All Blacks’ break from rugby is for the mind – and essential


'Once that whistle went I know there were a lot of boys excited about getting to see their loved ones,' says Kane Hames.


‘Once that whistle went I know there were a lot of boys excited about getting to see their loved ones,’ says Kane Hames.

OPINION: The personable Chiefs and All Blacks prop Kane Hames is discussing the end of-season tour, holidays and the exodus overseas when the value of the All Blacks’ break from rugby becomes clear.

“After the Wales game [in November last last year] I had already started thinking about Nelson [his home-town],” he says. “When the fulltime whistle went I knew that I was going back home.

“I don’t get to spend a lot of time there every year. So once that whistle went I know there were a lot of boys excited about getting to see their loved ones and get to spend a good break with them.”

Aotearoa, whanau and yes, probably the beach: that’s where the All Blacks minds are at the end of a long season.

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The 12-week break the All Blacks give them may irk Super Rugby coaches but the mental refreshment is key: and it is a part of the package that has kept the All Blacks on top for so long.

There is a physical element to it as well of course. By the end of 2017 players such as Sam Whitelock were running on fumes. But it is not as if conditioning goes out the window over December and January.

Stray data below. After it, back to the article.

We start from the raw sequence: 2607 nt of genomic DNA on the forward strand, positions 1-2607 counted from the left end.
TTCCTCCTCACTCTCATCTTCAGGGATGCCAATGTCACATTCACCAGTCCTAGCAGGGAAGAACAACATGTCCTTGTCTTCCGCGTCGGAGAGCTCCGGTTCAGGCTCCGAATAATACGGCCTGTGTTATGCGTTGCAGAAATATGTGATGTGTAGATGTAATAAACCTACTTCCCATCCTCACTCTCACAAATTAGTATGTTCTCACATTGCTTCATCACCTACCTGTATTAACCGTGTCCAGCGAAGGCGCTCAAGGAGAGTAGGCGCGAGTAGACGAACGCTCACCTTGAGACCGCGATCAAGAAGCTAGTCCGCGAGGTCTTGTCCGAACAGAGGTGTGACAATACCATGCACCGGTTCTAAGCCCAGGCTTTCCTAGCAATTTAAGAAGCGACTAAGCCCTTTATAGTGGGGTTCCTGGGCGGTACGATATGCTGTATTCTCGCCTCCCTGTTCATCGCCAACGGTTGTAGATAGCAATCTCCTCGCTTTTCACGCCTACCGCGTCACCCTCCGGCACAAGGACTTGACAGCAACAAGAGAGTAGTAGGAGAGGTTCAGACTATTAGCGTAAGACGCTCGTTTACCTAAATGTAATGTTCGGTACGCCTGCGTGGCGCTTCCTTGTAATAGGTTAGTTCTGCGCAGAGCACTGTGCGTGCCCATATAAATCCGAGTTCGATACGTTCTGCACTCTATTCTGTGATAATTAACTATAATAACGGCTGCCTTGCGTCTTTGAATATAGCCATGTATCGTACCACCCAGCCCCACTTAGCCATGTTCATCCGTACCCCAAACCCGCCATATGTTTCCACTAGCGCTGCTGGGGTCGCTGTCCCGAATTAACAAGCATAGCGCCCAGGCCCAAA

As Hames puts it: “If you turn up in bad shape you’ll have a pretty tough year.”

But it’s clear that the intention of the time off is to wash the players’ minds of rugby content, as much is possible anyway. No video clips to study, no messages from the coaches to discuss performance, no eyes peering over the shoulder.

“What happens it that you leave the environment and that’s it, they leave you alone for the break,” Hames says.

“It’s a genuine break. Nobody calls you, nobody texts you. You are not required to anything specific.

“I spent a lot of time training with [personal trainer] Glenn Stewart in Nelson. I spent nearly every day with him. But other than that I didn’t do any team stuff. 

“I didn’t do any scrummaging, there wasn’t any sort of rugby environment at all, and that is mentally refreshing when you’ve played the amount of rugby I did last year, from late January to early December.”

That the players need the spell away is of little surprise.

Top players in New Zealand spend large parts of the year away from family and for the rest of the time they are operating on other peoples’ schedules. Be at training at this time, the airport at that time, recovery at such a time.

It is a privileged life but it is rigid. The danger of going stale is omnipresent.

There’s another element to it as well. Hames is contracted until the end of 2019 but is refreshingly honest about the discussions taking place among the players about moves overseas.

“A lot of boys talk about it. Conversations are always happening,” he says.

Yet those talks are not just about how many zeroes there are on a contract.

Kiwis who play overseas and return to New Zealand for mini breaks –  La Rochelle recruit Tawera Kerr-Barlow has been floating around the Chiefs’ gym – are pumped for information about what player welfare and lifestyles are like. They want to know if they are going to be flogged.

The All Blacks’ 12-week break is part of New Zealand Rugby’s package of incentives to keep its players in the country when they have better financial offers on the table.

It is a burden on Super Rugby coaches but this is an imperfect world: in rugby’s crowded calendar compromises must be made to reinvigorate players for the toil ahead.


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